Such persons begin to show in their earliest years, at the age of three or four, an especial interest in the posteriors of children and grown-ups. They manifest often the greatest shyness in getting glimpses of these parts: peeking in the bath-room just as the mother gets into the bath, or in the dressing-room when she is undressed, or run suddenly into the bedroom just as she is about to have a douche. Later they show a great pleasure in exhibitionism between sisters or playmates.
It appears that the posterior serves for perversions better even than the actual sexual organs, and people with strong posterior eroticism act as if it were the genitals, or as a form of fetich. Thus there are not a few men who, on the street, observe the posteriors of girls more than their faces. And girls, with such parts highly developed, act in such manner as to show it off to best advantage. They act coquet-tishly with these parts, through skilful motions, and hold up their dresses in such manner that their purpose is clear. A male patient said that on the street he always looked at the posteriors of girls and women.
Many pederasts love youths or men in very tight garments, liveries, or uniforms, which show in plastic form the buttocks and thighs. Especially preferred, they all say, are footmen, hunters, grooms, soldiers (in Austria the Hungarian Regiment especially), conductors and policemen.
But perhaps the most important role played by this form of eroticism is in flagellation. Here the muscles quiver and twitch almost
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coitus-like with the painful strokes. The changes in the skin, the streaks, the reddening, swelling, or at last the blood running down, are perceived by the true flagellant with great pleasure. This eroticism of the muscles often reaches finally almost to an orgasm. Many feel at the same time an intensive passion in the genitalia.
Many flagellants have said that as children their first sexual feelings, or indeed erections, were noticed when they saw sisters or schoolmates spanked on their naked backsides. In other cases there has been the same thing take place when they read of striking the slave in Uncle Tom's Cabin, or in reading the history of culture.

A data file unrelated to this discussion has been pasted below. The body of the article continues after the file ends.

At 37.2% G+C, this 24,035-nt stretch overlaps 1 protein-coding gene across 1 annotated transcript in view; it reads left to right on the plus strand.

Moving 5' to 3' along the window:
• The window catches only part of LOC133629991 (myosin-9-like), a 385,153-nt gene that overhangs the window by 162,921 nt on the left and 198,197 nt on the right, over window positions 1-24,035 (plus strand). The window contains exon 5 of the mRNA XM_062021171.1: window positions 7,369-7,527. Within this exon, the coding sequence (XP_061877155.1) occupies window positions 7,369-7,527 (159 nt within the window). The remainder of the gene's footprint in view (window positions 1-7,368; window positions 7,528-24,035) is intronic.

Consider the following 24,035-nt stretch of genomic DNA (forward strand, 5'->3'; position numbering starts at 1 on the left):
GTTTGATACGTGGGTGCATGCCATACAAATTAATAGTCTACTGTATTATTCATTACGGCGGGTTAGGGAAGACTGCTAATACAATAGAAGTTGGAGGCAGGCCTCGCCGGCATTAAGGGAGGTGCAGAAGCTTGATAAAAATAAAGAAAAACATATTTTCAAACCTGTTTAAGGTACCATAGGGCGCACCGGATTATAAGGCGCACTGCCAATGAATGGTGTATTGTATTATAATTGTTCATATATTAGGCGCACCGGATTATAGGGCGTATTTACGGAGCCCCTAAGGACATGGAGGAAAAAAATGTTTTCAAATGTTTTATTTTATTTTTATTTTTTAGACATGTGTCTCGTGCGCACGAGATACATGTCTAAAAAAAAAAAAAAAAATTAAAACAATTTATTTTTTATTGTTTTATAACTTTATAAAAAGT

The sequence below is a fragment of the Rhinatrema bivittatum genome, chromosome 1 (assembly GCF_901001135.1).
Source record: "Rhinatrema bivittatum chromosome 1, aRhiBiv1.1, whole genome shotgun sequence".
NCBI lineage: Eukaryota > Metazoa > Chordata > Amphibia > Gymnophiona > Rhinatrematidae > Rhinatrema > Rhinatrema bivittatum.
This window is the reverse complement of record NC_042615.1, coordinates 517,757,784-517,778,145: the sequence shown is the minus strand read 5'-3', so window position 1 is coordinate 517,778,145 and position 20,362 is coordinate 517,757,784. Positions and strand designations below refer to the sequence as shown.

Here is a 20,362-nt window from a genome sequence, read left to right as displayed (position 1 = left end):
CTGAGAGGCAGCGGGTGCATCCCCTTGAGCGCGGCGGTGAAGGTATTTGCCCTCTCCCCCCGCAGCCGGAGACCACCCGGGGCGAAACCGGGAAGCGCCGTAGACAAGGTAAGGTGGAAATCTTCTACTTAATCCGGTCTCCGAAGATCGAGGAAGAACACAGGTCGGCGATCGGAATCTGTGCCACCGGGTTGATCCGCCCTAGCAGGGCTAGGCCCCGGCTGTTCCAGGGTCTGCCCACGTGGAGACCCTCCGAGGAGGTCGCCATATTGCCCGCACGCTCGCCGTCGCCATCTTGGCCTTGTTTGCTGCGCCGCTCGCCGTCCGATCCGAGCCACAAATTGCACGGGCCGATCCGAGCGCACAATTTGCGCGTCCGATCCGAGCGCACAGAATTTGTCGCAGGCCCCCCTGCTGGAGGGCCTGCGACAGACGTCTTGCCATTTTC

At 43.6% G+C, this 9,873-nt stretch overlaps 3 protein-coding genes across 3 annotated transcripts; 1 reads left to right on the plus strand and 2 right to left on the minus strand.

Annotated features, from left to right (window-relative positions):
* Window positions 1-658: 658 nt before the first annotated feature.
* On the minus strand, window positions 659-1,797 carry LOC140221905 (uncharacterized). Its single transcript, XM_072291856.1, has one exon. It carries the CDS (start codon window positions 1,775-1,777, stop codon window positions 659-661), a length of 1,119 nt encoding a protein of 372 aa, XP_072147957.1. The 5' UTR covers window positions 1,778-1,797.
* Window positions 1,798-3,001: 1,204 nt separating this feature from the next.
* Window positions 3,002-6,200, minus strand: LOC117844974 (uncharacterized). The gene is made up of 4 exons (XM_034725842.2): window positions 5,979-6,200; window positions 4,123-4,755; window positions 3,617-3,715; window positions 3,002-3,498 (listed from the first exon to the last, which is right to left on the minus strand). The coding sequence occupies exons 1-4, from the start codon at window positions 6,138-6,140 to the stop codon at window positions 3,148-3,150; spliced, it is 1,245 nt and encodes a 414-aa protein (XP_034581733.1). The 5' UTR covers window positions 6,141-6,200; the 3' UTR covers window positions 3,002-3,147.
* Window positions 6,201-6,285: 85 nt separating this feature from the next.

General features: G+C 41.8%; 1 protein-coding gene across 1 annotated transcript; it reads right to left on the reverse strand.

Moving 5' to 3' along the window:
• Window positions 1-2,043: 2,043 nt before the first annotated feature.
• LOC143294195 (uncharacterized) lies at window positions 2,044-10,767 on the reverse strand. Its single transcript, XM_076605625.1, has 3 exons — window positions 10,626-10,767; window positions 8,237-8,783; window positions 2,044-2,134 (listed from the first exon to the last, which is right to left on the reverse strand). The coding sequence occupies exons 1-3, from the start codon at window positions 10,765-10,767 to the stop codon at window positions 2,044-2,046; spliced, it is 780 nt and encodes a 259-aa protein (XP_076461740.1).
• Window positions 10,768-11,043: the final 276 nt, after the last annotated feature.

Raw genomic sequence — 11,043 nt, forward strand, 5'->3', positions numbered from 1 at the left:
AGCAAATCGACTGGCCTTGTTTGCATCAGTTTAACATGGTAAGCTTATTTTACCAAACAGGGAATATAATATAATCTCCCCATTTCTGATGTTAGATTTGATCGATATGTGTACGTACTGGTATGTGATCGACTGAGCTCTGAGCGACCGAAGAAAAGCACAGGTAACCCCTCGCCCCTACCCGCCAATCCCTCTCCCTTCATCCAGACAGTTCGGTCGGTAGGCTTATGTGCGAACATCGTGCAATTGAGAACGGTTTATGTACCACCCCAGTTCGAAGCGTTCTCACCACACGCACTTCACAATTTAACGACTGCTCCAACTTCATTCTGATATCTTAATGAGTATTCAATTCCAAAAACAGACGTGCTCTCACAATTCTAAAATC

A homosexual flagellant told the following: “In my fifth year I had a sailor-suit made of thin linen. My twelve-year-old cousin loved to trot me on her left knee, in this dress, and thus bring her knee under my genitals and posterior. Through the thin dress I could feel her leg and its warmth very pleasantly and never could get enough of this game.”
The tendency that nearly every one has of giving another, bending over, a slap on the bottom, goes back to the time when his mother used to give him a sort of caressing love-pat there, which was not unpleasant. A patient said, “In my dreams it is characteristic that I do not resent blows by my mother.”
A close relation exists between posterior eroticism and narcissism. One of the roots of this lies in the early adoration of the mother. Another form, especially in boys, is associated with an over-valuation of the genitals, and in both sexes is related to the love pats of the mother. When a little boy puts on his first pair of trousers the admiration of the family tends to narcissistic over-valuation of the self.
In conclusion the author gives three symptoms of eroticism of the posteriors in a young student twenty-six years old, of a strongly anal erotic family. A part of the analysis follows: “In school I had a strange habit of leaving out whole letters in writing. The teacher called it an ‘omitting illness’”—“Did you leave out special letters?” “As to that I cannot remember—but something else I do remember: in the last year it happened that I wanted to write 1781, but I actually wrote 1871, thus reversing the numbers.”—“That is a symptom of your eroticism of the posteriors. You really reversed the genitals, for you are not interested in the front side, only in the posterior.”—“I wished, for instance, to write ‘Abend,’ but wrote instead ‘Abnd,’ omitting the e, or what is more significant, leaving an empty space.”—“Hence two halves and an empty space between, i. e., the backside. Do you usually omit the letter in the middle of the word?”—“That I cannot affirm, but probably.”—“How was it now with the number
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1781?”—“I don't know”— 1 + 7 = 8, and the 8 lying down ($$) represents the two buttocks, with the anus in the middle. 1 stands for your member, and you like, you have told me, to stick the penis between the buttocks.”—“Yes, I thought in the third Gymnasium class that it would not be bad if one could stick his penis backwards in his own anus.”
Here then are three symptoms of posterior eroticism in this patient: (1) Reversal of a number because of a secret wish to use the posterior as a genital; (2) omitting a middle letter in order to have two halves and an opening—buttocks and anus; and (3) a number as a symbol of pederasty. There is needed further experience in order to establish this case or to supplement it.
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Emerson, L.E. (1914). Internationale Zeitschrift Für Aerztliche Psychoanalyse. Psychoanal. Rev., 1(4):460-469